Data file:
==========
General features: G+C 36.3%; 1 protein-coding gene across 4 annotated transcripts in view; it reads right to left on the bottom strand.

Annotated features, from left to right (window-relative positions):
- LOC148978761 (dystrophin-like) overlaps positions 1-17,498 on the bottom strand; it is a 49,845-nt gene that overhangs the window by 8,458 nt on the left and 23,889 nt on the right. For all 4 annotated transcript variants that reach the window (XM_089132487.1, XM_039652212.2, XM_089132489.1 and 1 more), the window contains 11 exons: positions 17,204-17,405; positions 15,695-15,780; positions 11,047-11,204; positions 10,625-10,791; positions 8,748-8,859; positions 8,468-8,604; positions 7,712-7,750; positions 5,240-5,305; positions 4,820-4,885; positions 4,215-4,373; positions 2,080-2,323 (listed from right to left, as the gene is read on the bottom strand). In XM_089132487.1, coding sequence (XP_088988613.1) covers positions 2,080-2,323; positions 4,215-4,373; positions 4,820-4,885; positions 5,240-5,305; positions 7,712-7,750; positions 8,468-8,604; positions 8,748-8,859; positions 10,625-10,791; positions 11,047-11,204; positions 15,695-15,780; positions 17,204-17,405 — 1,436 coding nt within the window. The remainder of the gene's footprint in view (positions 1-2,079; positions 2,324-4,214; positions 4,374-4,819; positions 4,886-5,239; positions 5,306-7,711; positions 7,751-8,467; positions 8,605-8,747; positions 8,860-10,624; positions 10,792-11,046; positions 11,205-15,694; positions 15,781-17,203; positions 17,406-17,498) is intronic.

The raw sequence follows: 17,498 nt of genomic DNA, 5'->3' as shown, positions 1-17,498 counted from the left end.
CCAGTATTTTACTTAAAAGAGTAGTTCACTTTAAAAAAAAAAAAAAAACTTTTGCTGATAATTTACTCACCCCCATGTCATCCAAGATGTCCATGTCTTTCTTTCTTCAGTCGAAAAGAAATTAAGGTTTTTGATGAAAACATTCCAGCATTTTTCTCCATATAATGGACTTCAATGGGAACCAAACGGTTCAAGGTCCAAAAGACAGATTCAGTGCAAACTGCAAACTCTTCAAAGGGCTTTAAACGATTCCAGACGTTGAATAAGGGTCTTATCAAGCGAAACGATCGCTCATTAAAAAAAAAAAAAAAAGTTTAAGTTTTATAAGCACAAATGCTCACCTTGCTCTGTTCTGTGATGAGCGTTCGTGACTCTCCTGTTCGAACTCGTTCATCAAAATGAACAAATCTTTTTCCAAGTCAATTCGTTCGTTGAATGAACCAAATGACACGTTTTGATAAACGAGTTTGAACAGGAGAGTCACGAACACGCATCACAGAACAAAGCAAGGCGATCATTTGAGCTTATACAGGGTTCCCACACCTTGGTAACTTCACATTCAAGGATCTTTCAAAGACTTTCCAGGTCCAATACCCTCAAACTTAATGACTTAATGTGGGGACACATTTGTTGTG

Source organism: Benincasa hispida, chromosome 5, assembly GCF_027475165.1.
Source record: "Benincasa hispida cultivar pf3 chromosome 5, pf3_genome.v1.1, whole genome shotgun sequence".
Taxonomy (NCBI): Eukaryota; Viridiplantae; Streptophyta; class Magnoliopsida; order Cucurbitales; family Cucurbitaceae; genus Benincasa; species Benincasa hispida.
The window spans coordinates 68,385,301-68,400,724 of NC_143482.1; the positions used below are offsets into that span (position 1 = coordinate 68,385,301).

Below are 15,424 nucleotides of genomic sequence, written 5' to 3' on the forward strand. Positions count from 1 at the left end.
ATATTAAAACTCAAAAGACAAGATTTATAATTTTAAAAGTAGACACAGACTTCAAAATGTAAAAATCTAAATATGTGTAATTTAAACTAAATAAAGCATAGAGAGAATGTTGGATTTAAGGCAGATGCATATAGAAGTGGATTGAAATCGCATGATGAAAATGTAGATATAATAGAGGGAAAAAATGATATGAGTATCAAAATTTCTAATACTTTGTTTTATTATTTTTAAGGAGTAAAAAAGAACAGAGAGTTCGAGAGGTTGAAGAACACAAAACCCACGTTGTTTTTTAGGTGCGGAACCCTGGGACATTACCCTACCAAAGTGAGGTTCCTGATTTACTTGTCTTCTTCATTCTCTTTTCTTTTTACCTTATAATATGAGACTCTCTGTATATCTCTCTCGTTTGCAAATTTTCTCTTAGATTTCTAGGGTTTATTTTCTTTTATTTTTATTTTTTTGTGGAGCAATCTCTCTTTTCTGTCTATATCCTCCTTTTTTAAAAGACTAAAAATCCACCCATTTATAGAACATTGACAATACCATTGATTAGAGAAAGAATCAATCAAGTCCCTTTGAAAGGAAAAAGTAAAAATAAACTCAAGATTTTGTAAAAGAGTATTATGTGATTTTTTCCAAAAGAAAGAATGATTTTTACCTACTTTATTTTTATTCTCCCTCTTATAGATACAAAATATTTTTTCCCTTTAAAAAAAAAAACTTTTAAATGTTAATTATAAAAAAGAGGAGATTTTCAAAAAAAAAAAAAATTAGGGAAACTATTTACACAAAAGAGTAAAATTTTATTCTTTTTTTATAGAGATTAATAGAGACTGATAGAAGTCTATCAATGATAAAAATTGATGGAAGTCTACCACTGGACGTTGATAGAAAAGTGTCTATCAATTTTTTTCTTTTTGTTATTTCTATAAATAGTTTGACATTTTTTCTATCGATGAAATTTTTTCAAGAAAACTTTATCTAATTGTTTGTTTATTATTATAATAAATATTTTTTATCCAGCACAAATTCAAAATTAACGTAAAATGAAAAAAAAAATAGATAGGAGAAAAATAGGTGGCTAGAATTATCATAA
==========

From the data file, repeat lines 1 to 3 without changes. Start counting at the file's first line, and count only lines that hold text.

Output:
General features: G+C 36.3%; 1 protein-coding gene across 4 annotated transcripts in view; it reads right to left on the bottom strand.

Annotated features, from left to right (window-relative positions):
- LOC148978761 (dystrophin-like) overlaps positions 1-17,498 on the bottom strand; it is a 49,845-nt gene that overhangs the window by 8,458 nt on the left and 23,889 nt on the right. For all 4 annotated transcript variants that reach the window (XM_089132487.1, XM_039652212.2, XM_089132489.1 and 1 more), the window contains 11 exons: positions 17,204-17,405; positions 15,695-15,780; positions 11,047-11,204; positions 10,625-10,791; positions 8,748-8,859; positions 8,468-8,604; positions 7,712-7,750; positions 5,240-5,305; positions 4,820-4,885; positions 4,215-4,373; positions 2,080-2,323 (listed from right to left, as the gene is read on the bottom strand). In XM_089132487.1, coding sequence (XP_088988613.1) covers positions 2,080-2,323; positions 4,215-4,373; positions 4,820-4,885; positions 5,240-5,305; positions 7,712-7,750; positions 8,468-8,604; positions 8,748-8,859; positions 10,625-10,791; positions 11,047-11,204; positions 15,695-15,780; positions 17,204-17,405 — 1,436 coding nt within the window. The remainder of the gene's footprint in view (positions 1-2,079; positions 2,324-4,214; positions 4,374-4,819; positions 4,886-5,239; positions 5,306-7,711; positions 7,751-8,467; positions 8,605-8,747; positions 8,860-10,624; positions 10,792-11,046; positions 11,205-15,694; positions 15,781-17,203; positions 17,406-17,498) is intronic.